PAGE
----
It is nearly impossible to avoid basing one's judgement on subjective experience

Humans do not believe objective accounts of events over their subjective remembering of it and we often underestimate the uniqueness of our situational construals. (The constructivist worlds views discussed in my psychology lectures would fit nicely here)

The fact that it is basically impossible to separate our judgement from our subjective experiences was explored in many studies.

L. Jacoby, R. A. Bjork, & C. M. Kelley, Illusions of comprehension, competence, and remembering, in D. Druckman & R. A. Bjork (eds.), Learning, remembering, believing: Enhancing human per for mance (pp. 57– 80) (Washington, DC: National Academy Press, 1994).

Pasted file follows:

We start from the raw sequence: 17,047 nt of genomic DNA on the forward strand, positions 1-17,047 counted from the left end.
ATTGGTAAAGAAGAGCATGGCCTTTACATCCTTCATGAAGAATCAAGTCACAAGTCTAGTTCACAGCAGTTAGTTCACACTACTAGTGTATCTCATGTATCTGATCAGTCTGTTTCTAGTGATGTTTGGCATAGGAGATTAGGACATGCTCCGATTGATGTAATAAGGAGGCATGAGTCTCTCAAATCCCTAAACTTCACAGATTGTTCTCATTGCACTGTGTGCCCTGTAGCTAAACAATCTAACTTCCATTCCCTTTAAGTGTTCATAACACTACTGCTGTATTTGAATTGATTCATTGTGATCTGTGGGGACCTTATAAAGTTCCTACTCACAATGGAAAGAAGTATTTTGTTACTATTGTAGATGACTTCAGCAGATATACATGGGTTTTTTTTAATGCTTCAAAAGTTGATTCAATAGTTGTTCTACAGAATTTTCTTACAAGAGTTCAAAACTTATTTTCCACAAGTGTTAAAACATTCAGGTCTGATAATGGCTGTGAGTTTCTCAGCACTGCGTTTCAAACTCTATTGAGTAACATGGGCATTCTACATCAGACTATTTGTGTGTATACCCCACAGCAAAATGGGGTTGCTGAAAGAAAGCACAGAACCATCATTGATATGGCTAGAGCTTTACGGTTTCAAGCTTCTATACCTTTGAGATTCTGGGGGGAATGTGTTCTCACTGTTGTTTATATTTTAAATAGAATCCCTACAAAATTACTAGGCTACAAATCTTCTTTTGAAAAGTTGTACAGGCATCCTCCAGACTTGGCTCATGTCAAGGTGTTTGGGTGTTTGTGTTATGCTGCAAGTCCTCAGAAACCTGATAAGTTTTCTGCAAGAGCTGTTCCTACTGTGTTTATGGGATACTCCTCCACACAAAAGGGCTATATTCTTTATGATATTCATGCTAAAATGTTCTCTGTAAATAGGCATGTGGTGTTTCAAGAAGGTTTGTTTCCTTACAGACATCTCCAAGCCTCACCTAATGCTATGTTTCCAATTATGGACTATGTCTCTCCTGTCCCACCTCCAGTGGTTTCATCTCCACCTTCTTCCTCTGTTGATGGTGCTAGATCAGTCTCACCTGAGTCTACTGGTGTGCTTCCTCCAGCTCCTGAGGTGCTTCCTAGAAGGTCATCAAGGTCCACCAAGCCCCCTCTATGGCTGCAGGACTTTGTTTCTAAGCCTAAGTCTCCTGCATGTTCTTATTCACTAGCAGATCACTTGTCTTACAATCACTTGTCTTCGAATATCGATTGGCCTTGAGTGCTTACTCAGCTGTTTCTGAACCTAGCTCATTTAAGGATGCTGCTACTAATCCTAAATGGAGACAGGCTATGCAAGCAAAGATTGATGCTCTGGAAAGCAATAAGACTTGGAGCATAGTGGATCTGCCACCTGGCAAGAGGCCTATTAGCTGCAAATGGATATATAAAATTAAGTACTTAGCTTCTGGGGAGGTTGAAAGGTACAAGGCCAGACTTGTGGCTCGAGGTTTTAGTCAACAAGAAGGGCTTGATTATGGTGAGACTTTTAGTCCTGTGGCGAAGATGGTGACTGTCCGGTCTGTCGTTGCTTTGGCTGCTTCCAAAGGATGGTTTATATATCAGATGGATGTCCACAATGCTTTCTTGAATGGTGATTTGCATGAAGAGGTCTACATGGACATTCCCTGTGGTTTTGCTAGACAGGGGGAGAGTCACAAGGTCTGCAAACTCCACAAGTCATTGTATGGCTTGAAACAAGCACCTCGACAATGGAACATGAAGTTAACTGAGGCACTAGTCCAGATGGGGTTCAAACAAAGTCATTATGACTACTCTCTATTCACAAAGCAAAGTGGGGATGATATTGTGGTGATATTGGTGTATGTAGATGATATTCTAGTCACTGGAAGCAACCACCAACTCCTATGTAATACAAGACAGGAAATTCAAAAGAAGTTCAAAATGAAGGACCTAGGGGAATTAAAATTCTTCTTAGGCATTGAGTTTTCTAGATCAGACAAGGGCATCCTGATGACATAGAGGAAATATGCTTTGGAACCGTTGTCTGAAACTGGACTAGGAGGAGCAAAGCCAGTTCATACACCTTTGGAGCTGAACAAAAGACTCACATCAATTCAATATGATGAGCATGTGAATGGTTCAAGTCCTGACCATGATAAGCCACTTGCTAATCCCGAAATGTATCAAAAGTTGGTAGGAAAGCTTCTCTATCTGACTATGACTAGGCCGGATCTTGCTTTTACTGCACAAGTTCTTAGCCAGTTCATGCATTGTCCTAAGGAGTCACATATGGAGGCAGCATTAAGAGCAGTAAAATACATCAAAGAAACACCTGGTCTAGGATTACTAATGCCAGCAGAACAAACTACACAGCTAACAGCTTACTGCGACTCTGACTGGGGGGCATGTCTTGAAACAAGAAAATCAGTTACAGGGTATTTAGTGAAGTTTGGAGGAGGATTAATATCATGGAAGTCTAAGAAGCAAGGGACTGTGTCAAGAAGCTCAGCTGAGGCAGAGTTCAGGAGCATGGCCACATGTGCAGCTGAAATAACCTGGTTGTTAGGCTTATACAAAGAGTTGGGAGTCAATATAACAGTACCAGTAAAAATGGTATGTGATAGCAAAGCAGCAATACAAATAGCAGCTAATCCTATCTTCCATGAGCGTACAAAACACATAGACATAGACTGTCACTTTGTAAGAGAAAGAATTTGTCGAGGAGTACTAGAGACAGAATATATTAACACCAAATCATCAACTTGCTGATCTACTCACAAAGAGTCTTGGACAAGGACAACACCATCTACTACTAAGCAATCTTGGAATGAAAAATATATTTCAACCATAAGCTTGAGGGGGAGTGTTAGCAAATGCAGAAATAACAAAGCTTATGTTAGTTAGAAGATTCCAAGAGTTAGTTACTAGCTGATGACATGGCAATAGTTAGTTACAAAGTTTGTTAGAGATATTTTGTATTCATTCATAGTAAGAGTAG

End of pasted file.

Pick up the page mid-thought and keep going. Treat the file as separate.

Book - Make it stick.. the science of successful learningBook - Make it stick.. the science of successful learning

Metadata:

author: Peter C. Brown
title: Make it stick: the science of successful learning



presents the above source in an argument that Cognitive biases cloud our judgement when it comes to learningCognitive biases cloud our judgement when it comes to learning
As Richard Feynman famously said:

The first principle is that you must not fool yourself — and you are the easiest person to fool.


[[Book - Make it stick.. the science of successful learning]] a...
. They further argue that

Memory is a reconstruction. We cannot remember every aspect of an event, so we remember those elements that have greatest emotional significance for us, and we fill in the gaps with details of our own that are consistent with our narrative but may be wrong.